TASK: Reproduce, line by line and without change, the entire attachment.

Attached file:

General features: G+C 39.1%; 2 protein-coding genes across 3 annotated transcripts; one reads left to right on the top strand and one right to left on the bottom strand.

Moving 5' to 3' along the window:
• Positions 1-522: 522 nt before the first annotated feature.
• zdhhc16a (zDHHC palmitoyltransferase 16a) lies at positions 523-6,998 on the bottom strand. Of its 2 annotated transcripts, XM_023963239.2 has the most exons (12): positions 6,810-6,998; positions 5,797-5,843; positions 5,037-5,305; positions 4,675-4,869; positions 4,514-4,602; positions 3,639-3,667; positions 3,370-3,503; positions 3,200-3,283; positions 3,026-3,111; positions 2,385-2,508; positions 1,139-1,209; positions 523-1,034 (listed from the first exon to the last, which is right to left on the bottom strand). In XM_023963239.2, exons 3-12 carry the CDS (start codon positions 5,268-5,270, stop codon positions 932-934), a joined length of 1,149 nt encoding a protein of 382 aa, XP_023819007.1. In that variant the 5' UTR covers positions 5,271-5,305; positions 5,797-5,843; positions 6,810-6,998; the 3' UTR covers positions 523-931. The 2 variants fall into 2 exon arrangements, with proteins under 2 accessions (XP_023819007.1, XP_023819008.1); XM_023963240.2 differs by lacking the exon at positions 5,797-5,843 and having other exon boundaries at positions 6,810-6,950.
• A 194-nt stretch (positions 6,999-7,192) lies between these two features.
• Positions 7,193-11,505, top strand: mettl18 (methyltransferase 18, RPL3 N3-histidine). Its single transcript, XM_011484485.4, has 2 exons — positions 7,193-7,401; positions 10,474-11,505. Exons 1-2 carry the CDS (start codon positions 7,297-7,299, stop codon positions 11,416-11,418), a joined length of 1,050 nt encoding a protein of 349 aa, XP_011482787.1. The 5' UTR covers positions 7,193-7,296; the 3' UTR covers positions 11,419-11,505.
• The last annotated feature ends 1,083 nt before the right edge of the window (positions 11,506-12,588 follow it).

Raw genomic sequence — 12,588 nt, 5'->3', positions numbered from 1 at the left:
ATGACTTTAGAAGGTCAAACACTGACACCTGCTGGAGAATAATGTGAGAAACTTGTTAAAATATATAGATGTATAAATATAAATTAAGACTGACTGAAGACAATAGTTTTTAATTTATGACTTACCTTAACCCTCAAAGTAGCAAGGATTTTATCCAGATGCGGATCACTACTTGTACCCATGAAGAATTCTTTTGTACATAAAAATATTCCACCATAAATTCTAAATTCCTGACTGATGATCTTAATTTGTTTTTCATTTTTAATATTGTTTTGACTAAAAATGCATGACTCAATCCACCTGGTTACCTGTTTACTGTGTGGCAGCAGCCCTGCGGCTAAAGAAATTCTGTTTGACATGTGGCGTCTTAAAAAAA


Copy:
General features: G+C 39.1%; 2 protein-coding genes across 3 annotated transcripts; one reads left to right on the top strand and one right to left on the bottom strand.

Moving 5' to 3' along the window:
• Positions 1-522: 522 nt before the first annotated feature.
• zdhhc16a (zDHHC palmitoyltransferase 16a) lies at positions 523-6,998 on the bottom strand. Of its 2 annotated transcripts, XM_023963239.2 has the most exons (12): positions 6,810-6,998; positions 5,797-5,843; positions 5,037-5,305; positions 4,675-4,869; positions 4,514-4,602; positions 3,639-3,667; positions 3,370-3,503; positions 3,200-3,283; positions 3,026-3,111; positions 2,385-2,508; positions 1,139-1,209; positions 523-1,034 (listed from the first exon to the last, which is right to left on the bottom strand). In XM_023963239.2, exons 3-12 carry the CDS (start codon positions 5,268-5,270, stop codon positions 932-934), a joined length of 1,149 nt encoding a protein of 382 aa, XP_023819007.1. In that variant the 5' UTR covers positions 5,271-5,305; positions 5,797-5,843; positions 6,810-6,998; the 3' UTR covers positions 523-931. The 2 variants fall into 2 exon arrangements, with proteins under 2 accessions (XP_023819007.1, XP_023819008.1); XM_023963240.2 differs by lacking the exon at positions 5,797-5,843 and having other exon boundaries at positions 6,810-6,950.
• A 194-nt stretch (positions 6,999-7,192) lies between these two features.
• Positions 7,193-11,505, top strand: mettl18 (methyltransferase 18, RPL3 N3-histidine). Its single transcript, XM_011484485.4, has 2 exons — positions 7,193-7,401; positions 10,474-11,505. Exons 1-2 carry the CDS (start codon positions 7,297-7,299, stop codon positions 11,416-11,418), a joined length of 1,050 nt encoding a protein of 349 aa, XP_011482787.1. The 5' UTR covers positions 7,193-7,296; the 3' UTR covers positions 11,419-11,505.
• The last annotated feature ends 1,083 nt before the right edge of the window (positions 11,506-12,588 follow it).

Raw genomic sequence — 12,588 nt, 5'->3', positions numbered from 1 at the left:
ATGACTTTAGAAGGTCAAACACTGACACCTGCTGGAGAATAATGTGAGAAACTTGTTAAAATATATAGATGTATAAATATAAATTAAGACTGACTGAAGACAATAGTTTTTAATTTATGACTTACCTTAACCCTCAAAGTAGCAAGGATTTTATCCAGATGCGGATCACTACTTGTACCCATGAAGAATTCTTTTGTACATAAAAATATTCCACCATAAATTCTAAATTCCTGACTGATGATCTTAATTTGTTTTTCATTTTTAATATTGTTTTGACTAAAAATGCATGACTCAATCCACCTGGTTACCTGTTTACTGTGTGGCAGCAGCCCTGCGGCTAAAGAAATTCTGTTTGACATGTGGCGTCTTAAAAAAA